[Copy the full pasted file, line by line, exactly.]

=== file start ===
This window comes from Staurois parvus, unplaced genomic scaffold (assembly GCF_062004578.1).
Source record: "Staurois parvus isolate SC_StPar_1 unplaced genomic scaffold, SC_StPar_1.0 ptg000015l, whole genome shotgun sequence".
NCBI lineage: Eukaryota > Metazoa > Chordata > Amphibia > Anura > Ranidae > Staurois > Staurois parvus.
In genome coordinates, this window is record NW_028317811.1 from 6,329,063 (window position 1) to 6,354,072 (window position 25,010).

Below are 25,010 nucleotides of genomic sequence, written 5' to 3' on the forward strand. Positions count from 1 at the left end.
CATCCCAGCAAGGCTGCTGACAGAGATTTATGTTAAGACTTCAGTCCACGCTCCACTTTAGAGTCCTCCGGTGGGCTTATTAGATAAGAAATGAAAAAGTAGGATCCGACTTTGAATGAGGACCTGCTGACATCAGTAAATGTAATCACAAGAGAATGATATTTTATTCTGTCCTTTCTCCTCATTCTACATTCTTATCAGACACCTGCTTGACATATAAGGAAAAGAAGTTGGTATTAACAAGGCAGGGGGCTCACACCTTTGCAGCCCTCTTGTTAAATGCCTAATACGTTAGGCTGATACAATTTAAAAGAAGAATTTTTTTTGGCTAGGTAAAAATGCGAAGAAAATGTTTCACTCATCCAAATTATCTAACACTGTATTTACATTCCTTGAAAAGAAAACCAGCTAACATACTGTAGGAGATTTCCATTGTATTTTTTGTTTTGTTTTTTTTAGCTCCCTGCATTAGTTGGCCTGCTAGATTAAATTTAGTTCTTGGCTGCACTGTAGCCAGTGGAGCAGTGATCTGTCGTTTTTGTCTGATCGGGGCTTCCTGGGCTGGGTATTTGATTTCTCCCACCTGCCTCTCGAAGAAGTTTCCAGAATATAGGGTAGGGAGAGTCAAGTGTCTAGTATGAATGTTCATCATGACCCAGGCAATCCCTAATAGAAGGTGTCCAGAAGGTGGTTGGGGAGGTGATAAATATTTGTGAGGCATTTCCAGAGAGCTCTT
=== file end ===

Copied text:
This window comes from Staurois parvus, unplaced genomic scaffold (assembly GCF_062004578.1).
Source record: "Staurois parvus isolate SC_StPar_1 unplaced genomic scaffold, SC_StPar_1.0 ptg000015l, whole genome shotgun sequence".
NCBI lineage: Eukaryota > Metazoa > Chordata > Amphibia > Anura > Ranidae > Staurois > Staurois parvus.
In genome coordinates, this window is record NW_028317811.1 from 6,329,063 (window position 1) to 6,354,072 (window position 25,010).

Below are 25,010 nucleotides of genomic sequence, written 5' to 3' on the forward strand. Positions count from 1 at the left end.
CATCCCAGCAAGGCTGCTGACAGAGATTTATGTTAAGACTTCAGTCCACGCTCCACTTTAGAGTCCTCCGGTGGGCTTATTAGATAAGAAATGAAAAAGTAGGATCCGACTTTGAATGAGGACCTGCTGACATCAGTAAATGTAATCACAAGAGAATGATATTTTATTCTGTCCTTTCTCCTCATTCTACATTCTTATCAGACACCTGCTTGACATATAAGGAAAAGAAGTTGGTATTAACAAGGCAGGGGGCTCACACCTTTGCAGCCCTCTTGTTAAATGCCTAATACGTTAGGCTGATACAATTTAAAAGAAGAATTTTTTTTGGCTAGGTAAAAATGCGAAGAAAATGTTTCACTCATCCAAATTATCTAACACTGTATTTACATTCCTTGAAAAGAAAACCAGCTAACATACTGTAGGAGATTTCCATTGTATTTTTTGTTTTGTTTTTTTTAGCTCCCTGCATTAGTTGGCCTGCTAGATTAAATTTAGTTCTTGGCTGCACTGTAGCCAGTGGAGCAGTGATCTGTCGTTTTTGTCTGATCGGGGCTTCCTGGGCTGGGTATTTGATTTCTCCCACCTGCCTCTCGAAGAAGTTTCCAGAATATAGGGTAGGGAGAGTCAAGTGTCTAGTATGAATGTTCATCATGACCCAGGCAATCCCTAATAGAAGGTGTCCAGAAGGTGGTTGGGGAGGTGATAAATATTTGTGAGGCATTTCCAGAGAGCTCTT